I read the whole thing. I didn't even realize what the last part said. Guess I'm not cool enough to be a part of my generation.

JonOrozco
JonOrozco

@petecashmore I first scrolled down looking for the list before reading it :) I didnt see it so I read it looking to find it subtly buried in the article... :)

SmittnbyBritain
SmittnbyBritain

I'm a Generation X'er and kept looking for the Top 10 list. 

WPeregoy
WPeregoy

"Visual mediums are faster to consume."

Not really. I prefer text posts to video most of the time precisely because of this. I can read an article much quicker than I can watch a presentation or listen to somebody else talk about it. 

I do agree that posts should be engaging and part of being engaging is including pictures and video (when relevant, of course). But, I disagree that "video" is fast to consume - I find it quite slow to consume, honestly. 

tofer.reinke
tofer.reinke

Why the picture with Jared Leto? He's born in 1971, which makes him part of Generation X (whatever that is...)

TravisAustin
TravisAustin

I skipped to the end, because the design pattern that I'm used to implies that there's usually a slideshow at the bottom, which means that I skip all the reading. Then I read the last sentence. Ha ha to the both of us. 

BradM.Seraphin
BradM.Seraphin

Bravo! Though I'm not quite convinced of the value of striking up a conversation.

HeatherRemer
HeatherRemer

1. I was totally duped until the end. 2. I think like, so many things, the answer lies somewhere in the middle of the continuum. On one end, we have the narcissists who post hundreds of pictures of themselves making pouty face pictures, who spend so much time upholding their image through texts, tweets and posts that they have no awareness of their true selves, and on the other end we have those politically engaged, civic minded young folks out to change our world for the better. Unfortunately, as we tend to do with so many things, we try to lump everyone into one bucket. Personally I think this is a disservice to an entire generation, who will bring with it tragedy and triumph, kind of like every other generation. We'll just see more pictures of this one.

daslick
daslick

Millennials also enjoy skipping to the end to see if something is worth reading.  No top 10 list, no read.

alswack16
alswack16

I see what you did there with your title and last sentence... clever!

JennLull
JennLull

Many of the people complaining about this generation are the very same people who raised them...  If you want to complain to anyone start with yourselves.

Danny0_0Mac
Danny0_0Mac

@DeweySayenoff aka Dewey Saidenough if you know us so well you should know we don't bother reading "strangers" opinions when they are longer than 3 sentences.  Please modify your derogatory opinion to a briefly comical and objective (easy on the subjective- don't get too emotional- we can't relate to that) segment.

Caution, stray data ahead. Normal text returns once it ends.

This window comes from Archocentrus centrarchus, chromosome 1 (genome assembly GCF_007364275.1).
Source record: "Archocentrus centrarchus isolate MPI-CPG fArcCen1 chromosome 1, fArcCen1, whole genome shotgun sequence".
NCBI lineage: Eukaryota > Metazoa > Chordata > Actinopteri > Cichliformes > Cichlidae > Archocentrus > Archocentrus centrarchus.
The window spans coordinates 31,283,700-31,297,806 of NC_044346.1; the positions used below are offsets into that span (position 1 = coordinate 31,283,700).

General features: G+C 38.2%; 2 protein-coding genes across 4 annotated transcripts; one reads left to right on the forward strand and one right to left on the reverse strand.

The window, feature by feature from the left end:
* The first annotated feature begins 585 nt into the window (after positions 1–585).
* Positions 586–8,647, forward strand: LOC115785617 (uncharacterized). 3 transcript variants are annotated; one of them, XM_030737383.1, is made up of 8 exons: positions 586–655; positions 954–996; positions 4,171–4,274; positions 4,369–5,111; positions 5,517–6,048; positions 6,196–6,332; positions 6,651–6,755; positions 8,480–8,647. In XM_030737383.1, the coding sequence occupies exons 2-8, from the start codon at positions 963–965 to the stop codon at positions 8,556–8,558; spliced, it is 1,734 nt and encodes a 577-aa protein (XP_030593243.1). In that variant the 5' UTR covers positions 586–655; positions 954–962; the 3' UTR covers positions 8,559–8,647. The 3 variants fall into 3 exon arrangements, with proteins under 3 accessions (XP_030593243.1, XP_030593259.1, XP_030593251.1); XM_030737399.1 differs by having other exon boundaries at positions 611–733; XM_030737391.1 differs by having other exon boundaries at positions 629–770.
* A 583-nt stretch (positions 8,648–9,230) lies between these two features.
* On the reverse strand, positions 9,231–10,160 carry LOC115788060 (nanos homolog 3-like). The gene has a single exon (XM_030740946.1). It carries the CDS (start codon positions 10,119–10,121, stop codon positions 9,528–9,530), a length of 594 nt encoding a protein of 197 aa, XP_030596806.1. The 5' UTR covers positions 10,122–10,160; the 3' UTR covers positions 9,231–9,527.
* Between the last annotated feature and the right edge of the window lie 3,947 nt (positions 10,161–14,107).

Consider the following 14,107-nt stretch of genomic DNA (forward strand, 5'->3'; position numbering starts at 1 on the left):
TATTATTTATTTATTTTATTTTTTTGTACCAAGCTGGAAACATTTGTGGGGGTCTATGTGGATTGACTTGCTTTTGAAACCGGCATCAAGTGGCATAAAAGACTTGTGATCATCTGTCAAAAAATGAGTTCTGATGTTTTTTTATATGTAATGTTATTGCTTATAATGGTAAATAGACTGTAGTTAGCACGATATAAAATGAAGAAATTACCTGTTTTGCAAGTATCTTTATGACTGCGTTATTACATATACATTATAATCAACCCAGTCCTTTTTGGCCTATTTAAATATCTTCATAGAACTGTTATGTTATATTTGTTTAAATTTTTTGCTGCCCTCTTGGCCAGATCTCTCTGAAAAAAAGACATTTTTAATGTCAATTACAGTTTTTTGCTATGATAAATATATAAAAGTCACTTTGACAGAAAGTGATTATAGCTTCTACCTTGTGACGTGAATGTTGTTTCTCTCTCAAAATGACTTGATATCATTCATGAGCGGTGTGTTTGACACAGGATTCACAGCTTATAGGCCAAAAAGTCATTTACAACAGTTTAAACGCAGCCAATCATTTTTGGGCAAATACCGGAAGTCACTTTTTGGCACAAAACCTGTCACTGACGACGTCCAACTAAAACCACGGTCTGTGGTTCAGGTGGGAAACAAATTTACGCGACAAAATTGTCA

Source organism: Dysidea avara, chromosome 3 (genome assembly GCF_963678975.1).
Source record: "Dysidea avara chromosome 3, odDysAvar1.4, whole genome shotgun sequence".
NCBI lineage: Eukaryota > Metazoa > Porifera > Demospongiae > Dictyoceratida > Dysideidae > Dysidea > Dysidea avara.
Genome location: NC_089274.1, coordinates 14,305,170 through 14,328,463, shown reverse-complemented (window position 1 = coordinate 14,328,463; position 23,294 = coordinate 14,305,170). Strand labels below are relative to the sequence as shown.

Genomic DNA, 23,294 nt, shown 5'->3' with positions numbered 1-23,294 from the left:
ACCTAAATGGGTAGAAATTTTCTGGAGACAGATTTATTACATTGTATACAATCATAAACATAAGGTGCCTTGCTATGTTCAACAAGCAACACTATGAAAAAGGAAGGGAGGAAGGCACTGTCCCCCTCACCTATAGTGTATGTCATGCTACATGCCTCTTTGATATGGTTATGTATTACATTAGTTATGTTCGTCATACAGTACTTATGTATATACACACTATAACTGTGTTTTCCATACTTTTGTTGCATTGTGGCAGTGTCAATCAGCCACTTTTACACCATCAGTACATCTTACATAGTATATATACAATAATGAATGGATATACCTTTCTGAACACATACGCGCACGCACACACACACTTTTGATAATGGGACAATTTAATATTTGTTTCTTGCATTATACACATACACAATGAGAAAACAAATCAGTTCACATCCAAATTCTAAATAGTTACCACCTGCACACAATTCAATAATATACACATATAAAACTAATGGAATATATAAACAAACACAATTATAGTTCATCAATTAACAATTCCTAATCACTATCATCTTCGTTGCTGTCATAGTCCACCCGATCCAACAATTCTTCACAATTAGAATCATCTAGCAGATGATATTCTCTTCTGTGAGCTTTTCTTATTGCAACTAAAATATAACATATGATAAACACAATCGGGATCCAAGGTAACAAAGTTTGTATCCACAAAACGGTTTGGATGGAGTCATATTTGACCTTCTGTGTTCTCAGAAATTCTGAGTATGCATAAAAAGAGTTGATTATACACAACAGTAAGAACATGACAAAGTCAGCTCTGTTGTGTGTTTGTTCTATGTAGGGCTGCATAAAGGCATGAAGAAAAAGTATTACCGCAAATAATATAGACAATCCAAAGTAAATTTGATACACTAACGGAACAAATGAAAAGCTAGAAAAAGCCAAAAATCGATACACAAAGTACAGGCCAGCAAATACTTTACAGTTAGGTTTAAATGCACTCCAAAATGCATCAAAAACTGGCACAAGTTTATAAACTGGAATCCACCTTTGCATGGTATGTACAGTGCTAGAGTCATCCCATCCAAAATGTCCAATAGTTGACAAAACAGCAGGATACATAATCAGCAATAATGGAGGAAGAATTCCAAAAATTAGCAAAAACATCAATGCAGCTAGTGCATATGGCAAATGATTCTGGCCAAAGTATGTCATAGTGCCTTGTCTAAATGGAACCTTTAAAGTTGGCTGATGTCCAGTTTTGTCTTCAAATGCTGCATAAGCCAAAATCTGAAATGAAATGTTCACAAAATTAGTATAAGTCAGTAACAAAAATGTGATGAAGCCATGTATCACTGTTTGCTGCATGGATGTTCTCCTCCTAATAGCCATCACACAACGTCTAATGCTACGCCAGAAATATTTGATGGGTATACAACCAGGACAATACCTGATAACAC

And why is it so bad to live with your parents.  Didn't their generation create this "tough to find a job" environment.  We weren't just given a 40k "right out of school job".  We now compete against peers not only domestically but also internationally and everyone has an undergraduate degree nowadays.  Even teachers and nurses can't get hired out of school anymore.  Let's not forget the majority of the 3rd world lives with their extended family and besides, mom makes the best spaghetti and meatballs.  I am NOT missing out on that.  

Also, please know that if you don't share what you're doing then we don't care what you're doing.  Somehow people are managing to "live their life" and "earn a living" and "raise a family" while simultaneously using social media.  If I have a business (which I do) i have to put it on social media.  Social media is a free way for me to generate interest, leads and clients who share the same "likes" as me.  It is also a free way to be "seen".  In my experience people are mistrusting of the financial services industry and for good reason.  This gives them a great way to see who I am, what I do and find current clients to get feedback from someone who uses my services.  

Also, don't you want to work with people who are like you? What better way to get a quick glimpse of who someone is.  Please note that I said "quick glimpse".  Our generation still makes friends face to face but instead of going in blind we know a little about the person so we can have a more in depth conversation because we know a bit about them before actually meeting them.